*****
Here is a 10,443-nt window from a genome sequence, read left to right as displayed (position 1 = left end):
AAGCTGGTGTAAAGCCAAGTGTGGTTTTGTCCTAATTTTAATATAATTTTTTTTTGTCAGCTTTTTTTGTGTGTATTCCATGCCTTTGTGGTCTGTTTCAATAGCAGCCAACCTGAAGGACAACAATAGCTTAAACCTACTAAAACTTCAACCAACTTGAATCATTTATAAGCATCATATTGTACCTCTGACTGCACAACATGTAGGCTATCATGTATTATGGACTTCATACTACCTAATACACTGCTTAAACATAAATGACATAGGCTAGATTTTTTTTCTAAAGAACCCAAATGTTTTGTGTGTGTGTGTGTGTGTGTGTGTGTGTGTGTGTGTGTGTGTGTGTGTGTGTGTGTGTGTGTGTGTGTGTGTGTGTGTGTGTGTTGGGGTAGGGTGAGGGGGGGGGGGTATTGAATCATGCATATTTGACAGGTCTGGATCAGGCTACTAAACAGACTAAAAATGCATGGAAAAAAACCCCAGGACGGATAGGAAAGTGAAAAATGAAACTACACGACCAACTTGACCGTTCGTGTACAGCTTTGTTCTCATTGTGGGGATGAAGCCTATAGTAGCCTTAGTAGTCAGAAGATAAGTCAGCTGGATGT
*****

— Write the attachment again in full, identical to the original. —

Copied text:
Here is a 10,443-nt window from a genome sequence, read left to right as displayed (position 1 = left end):
AAGCTGGTGTAAAGCCAAGTGTGGTTTTGTCCTAATTTTAATATAATTTTTTTTTGTCAGCTTTTTTTGTGTGTATTCCATGCCTTTGTGGTCTGTTTCAATAGCAGCCAACCTGAAGGACAACAATAGCTTAAACCTACTAAAACTTCAACCAACTTGAATCATTTATAAGCATCATATTGTACCTCTGACTGCACAACATGTAGGCTATCATGTATTATGGACTTCATACTACCTAATACACTGCTTAAACATAAATGACATAGGCTAGATTTTTTTTCTAAAGAACCCAAATGTTTTGTGTGTGTGTGTGTGTGTGTGTGTGTGTGTGTGTGTGTGTGTGTGTGTGTGTGTGTGTGTGTGTGTGTGTGTGTGTGTGTGTGTTGGGGTAGGGTGAGGGGGGGGGGGTATTGAATCATGCATATTTGACAGGTCTGGATCAGGCTACTAAACAGACTAAAAATGCATGGAAAAAAACCCCAGGACGGATAGGAAAGTGAAAAATGAAACTACACGACCAACTTGACCGTTCGTGTACAGCTTTGTTCTCATTGTGGGGATGAAGCCTATAGTAGCCTTAGTAGTCAGAAGATAAGTCAGCTGGATGT